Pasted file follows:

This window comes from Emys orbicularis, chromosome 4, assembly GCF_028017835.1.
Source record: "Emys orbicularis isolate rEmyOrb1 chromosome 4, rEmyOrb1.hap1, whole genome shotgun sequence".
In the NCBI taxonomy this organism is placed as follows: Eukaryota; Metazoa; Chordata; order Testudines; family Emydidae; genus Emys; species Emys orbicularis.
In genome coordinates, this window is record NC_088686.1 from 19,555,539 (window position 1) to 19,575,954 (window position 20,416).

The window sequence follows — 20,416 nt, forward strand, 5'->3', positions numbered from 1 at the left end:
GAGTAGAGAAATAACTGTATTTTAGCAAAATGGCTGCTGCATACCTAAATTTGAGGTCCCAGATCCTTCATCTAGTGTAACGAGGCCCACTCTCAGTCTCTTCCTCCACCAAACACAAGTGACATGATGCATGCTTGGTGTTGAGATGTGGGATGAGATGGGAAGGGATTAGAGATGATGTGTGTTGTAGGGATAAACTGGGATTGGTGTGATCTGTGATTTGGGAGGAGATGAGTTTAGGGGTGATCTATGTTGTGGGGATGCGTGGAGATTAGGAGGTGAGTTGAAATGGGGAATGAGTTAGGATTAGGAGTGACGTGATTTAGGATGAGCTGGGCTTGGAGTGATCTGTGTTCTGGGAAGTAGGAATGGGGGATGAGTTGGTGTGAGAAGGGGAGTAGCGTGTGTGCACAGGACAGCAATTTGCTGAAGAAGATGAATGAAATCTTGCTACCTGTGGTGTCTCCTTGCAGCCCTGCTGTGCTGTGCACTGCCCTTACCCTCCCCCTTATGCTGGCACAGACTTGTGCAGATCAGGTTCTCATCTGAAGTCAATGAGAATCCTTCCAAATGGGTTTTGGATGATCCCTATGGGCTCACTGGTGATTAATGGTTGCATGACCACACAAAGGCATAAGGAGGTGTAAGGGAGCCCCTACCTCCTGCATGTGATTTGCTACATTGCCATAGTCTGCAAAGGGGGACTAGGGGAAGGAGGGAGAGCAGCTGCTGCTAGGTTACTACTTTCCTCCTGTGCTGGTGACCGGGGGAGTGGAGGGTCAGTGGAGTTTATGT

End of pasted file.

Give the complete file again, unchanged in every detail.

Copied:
This window comes from Emys orbicularis, chromosome 4, assembly GCF_028017835.1.
Source record: "Emys orbicularis isolate rEmyOrb1 chromosome 4, rEmyOrb1.hap1, whole genome shotgun sequence".
In the NCBI taxonomy this organism is placed as follows: Eukaryota; Metazoa; Chordata; order Testudines; family Emydidae; genus Emys; species Emys orbicularis.
In genome coordinates, this window is record NC_088686.1 from 19,555,539 (window position 1) to 19,575,954 (window position 20,416).

The window sequence follows — 20,416 nt, forward strand, 5'->3', positions numbered from 1 at the left end:
GAGTAGAGAAATAACTGTATTTTAGCAAAATGGCTGCTGCATACCTAAATTTGAGGTCCCAGATCCTTCATCTAGTGTAACGAGGCCCACTCTCAGTCTCTTCCTCCACCAAACACAAGTGACATGATGCATGCTTGGTGTTGAGATGTGGGATGAGATGGGAAGGGATTAGAGATGATGTGTGTTGTAGGGATAAACTGGGATTGGTGTGATCTGTGATTTGGGAGGAGATGAGTTTAGGGGTGATCTATGTTGTGGGGATGCGTGGAGATTAGGAGGTGAGTTGAAATGGGGAATGAGTTAGGATTAGGAGTGACGTGATTTAGGATGAGCTGGGCTTGGAGTGATCTGTGTTCTGGGAAGTAGGAATGGGGGATGAGTTGGTGTGAGAAGGGGAGTAGCGTGTGTGCACAGGACAGCAATTTGCTGAAGAAGATGAATGAAATCTTGCTACCTGTGGTGTCTCCTTGCAGCCCTGCTGTGCTGTGCACTGCCCTTACCCTCCCCCTTATGCTGGCACAGACTTGTGCAGATCAGGTTCTCATCTGAAGTCAATGAGAATCCTTCCAAATGGGTTTTGGATGATCCCTATGGGCTCACTGGTGATTAATGGTTGCATGACCACACAAAGGCATAAGGAGGTGTAAGGGAGCCCCTACCTCCTGCATGTGATTTGCTACATTGCCATAGTCTGCAAAGGGGGACTAGGGGAAGGAGGGAGAGCAGCTGCTGCTAGGTTACTACTTTCCTCCTGTGCTGGTGACCGGGGGAGTGGAGGGTCAGTGGAGTTTATGT